Your actions are understandable – you just want to talk to people about your great opportunity. You’re potentially helping someone – and that’s what these online community sites are for, right? Professional networking and all that stuff?
The problem is that it’s easy to not behave in an online community. They aren’t anonymous (usually), but we aren’t confronted with real life people. It’s easy to be self-serving, opinionated, and perceived as shallow. The issue is that these identities that we create for ourselves are permanent. The importance of our online identity is getting more important every day to our professional success. We have to remember to be ourselves, not someone else, in every avenue of life, including online communities.
Every online community has their own cast of characters – some of them good, others… not so much. There is a real pattern to it: communities develop the personalities of their participants, and identities are shaped because of it. Make sure that you use online communities to be yourself and reflect the best parts of yourself.
Don’t become one of these characters!
Successfully working and networking within an online community takes time, patience, and a little bit of elbow grease. But they are a great way to establish yourself in a community that you are essentially not a part of in real life. If you think of yourself as a contributor, versus simply using the site for your own purposes, it’s possible to use these sites to develop stronger business relationships and a better professional reputation.
If you try to just be yourself, as in real life, you’ll win friends, establish your identity, and maybe develop some new business. An online community is, in the end, another vehicle for your personal expression – make sure that it’s what you want other people to see.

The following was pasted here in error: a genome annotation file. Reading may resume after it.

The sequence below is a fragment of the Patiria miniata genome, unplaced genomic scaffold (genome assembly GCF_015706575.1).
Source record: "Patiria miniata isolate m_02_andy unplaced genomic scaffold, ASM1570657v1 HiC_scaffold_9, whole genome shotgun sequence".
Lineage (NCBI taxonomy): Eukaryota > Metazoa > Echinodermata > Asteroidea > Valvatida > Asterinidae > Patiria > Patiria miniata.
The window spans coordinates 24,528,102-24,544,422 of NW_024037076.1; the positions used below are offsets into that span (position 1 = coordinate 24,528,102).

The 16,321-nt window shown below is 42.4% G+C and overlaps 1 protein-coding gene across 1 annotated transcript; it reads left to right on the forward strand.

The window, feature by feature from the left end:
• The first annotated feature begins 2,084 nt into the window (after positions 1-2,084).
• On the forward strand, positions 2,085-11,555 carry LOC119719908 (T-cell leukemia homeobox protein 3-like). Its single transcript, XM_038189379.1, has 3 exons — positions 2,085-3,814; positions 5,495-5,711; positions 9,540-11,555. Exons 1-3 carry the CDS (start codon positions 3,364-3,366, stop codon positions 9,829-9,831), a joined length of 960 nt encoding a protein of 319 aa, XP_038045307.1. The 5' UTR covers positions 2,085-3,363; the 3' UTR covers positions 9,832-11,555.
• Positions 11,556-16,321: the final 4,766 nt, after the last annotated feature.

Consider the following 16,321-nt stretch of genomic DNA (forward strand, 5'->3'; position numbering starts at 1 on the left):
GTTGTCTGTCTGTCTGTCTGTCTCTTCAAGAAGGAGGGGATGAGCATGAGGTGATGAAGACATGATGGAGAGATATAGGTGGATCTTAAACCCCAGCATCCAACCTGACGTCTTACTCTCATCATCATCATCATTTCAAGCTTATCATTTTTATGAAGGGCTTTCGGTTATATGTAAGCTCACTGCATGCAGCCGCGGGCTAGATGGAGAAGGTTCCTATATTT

I’m not sure whether or not you’ve heard, but Enterprise Efficiency received two awards for Outstanding Achievement in Web Development this week. The Web Marketing Association honored us with the B2B Standard of Excellence and the Technology Standard of Excellence.
As Twitter has become an increasingly important part of the media strategy for content producers such as newspapers, TV networks and other media players, measuring the impact of a tweet has become even more important — so that those companies can show that spending time on Twitter has actual business value in terms of driving traffic and engagement. Until now, using analytical tools like Bitly’s link-tracking and Chartbeat’s dashboard have been the only way to do this, but Twitter has just thrown its own offering into the ring: an analytical tool-kit the company announced on Tuesday that can track tweets and links across the network.
Facebook had somewhat of a privacy overhaul last month. One of the most welcome changes that users have been screaming for is the ability to approve tags before they are posted to their profile. The photo-tagging exploit has been abused by scammers on a grand scale…until now! Follow these simple instructions to enable the new feature.
How to Deal with the Scam:
If you did make the mistake of sharing the scam link, then you are now spamming your friends with the very same message. Clean-up your newsfeed and profile to remove references to the scam. (click the “x” in the top right hand corner of the post).
Be on the lookout for more marketing offers arriving to your email inbox and physical address if you submitted that information to the scammers.
Some of these scams appear to be spreading via rogue applications. If you or a friend are victims of this scam, then do an audit of your installed Facebook applications and remove anything suspicious. For more information about rogue applications and how you can protect yourself against them check out: